Picks and Pans Review: George Balanchine: Ballet Master

updated 04/04/1988 AT 01:00 AM EDT

originally published 04/04/1988 AT 01:00 AM EDT

by Richard Buckle with John Taras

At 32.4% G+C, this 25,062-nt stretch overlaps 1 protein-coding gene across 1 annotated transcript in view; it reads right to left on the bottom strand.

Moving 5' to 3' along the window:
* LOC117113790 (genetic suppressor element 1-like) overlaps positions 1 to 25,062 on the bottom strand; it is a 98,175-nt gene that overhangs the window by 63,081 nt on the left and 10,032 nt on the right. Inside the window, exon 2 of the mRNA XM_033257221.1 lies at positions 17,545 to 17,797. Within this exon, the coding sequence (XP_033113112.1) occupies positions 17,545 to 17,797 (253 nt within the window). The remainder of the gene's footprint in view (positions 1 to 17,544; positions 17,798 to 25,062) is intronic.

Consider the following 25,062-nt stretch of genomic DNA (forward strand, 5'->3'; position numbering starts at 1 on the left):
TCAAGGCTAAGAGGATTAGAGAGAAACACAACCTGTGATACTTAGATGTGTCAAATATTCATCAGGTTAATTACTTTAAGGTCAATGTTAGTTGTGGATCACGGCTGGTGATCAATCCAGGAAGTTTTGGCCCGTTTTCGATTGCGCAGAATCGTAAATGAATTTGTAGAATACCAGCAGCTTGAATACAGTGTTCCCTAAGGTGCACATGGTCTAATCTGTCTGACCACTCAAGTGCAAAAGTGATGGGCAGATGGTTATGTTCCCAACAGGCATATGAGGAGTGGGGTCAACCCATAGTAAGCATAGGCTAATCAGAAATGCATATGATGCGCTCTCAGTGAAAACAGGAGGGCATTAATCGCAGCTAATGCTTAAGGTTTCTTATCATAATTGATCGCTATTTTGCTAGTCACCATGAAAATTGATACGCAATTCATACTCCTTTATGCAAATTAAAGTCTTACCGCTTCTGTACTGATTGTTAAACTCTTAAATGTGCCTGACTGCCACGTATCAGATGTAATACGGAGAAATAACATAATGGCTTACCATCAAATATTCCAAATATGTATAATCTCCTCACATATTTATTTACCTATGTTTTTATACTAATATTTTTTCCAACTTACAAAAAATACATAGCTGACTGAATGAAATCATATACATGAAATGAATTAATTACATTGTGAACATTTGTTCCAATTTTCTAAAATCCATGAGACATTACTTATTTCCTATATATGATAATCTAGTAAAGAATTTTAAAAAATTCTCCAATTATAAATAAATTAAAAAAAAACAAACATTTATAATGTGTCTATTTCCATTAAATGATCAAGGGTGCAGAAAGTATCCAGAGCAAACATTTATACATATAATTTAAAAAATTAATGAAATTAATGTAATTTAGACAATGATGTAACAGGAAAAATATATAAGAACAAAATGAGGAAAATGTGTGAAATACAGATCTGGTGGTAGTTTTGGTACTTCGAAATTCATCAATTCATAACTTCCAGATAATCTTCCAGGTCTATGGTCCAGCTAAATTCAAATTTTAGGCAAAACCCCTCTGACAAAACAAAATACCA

In Dancing On My Grave, Gelsey Kirkland described George Balanchine as a tyrant who jeopardized the emotional and physical health of his ballerinas. This book, however, is a most admiring biography of the choreographer who was co-founder of the School of American Ballet and a major 20th-century innovator. The authors, a dance critic and a choreographer, bring different perspectives to this comprehensive volume. Buckle, author of the ballet biographies Diaghilev and Nijinsky, was enterprising, talking, for instance, to Balanchine's brother Andrei in the Soviet Union. Taras, who worked with Balanchine for more than 20 years, interviewed many other members of the choreographer's company. What emerges is a sometimes endearing portrait of a dance legend who liked to unwind by losing himself in "Dear Abby" columns. Born Georgi Balanchivadze in St. Petersburg, Balanchine enrolled in the Imperial Theater Ballet School in 1913 while hanging around waiting for his sister Tamara to audition. On a European tour in 1924 he defected, later hooking up with Sergei Diaghilev's company in London. Although the authors' prose at times is stilted ("Did this make a big impression?" I asked Andrei. "Overwhelming!"), Balanchine's story is so richly textured that few will care. He was part of the European ballet world during the '20s, when the costumes were by Matisse and the scenery by Max Ernst, Joan Miró and Picasso. To earn money during his early years in America, Balanchine did everything from choreographing the hit Broadway play On Your Toes to contributing routines to the Ziegfeld Follies. He even worked with his soulmate Igor Stravinsky on an elephant dance for a circus. Throughout his formal career, Balanchine's neoclassical style—more pure dancing, less acting—redefined ballet, infusing it with energy and excitement. "Balanchine at New York's State Theater is equivalent to Shakespeare at London's Globe," critic Richard Poirier once raved. In his private life, Balan-chine was less successful. He had five wives, all dazzling ballerinas, only to have his ego bruised by the one who got away, Suzanne Farrell. (When she married in 1969, Balan-chine created the jazzy ballet Who Cares?) The authors don't even mention Kirkland, but they do show how Balanchine's obsessions were destructive to some of his female soloists. More typical of the biography's tone is the touching scene of Rudolf Nureyev kneeling at Balanchine's deathbed in 1983, crying. While Buckle and Taras go overboard in comparing Balanchine to Michelangelo, they do present a many-faceted picture of a fascinating man. (Random House, $29.95)

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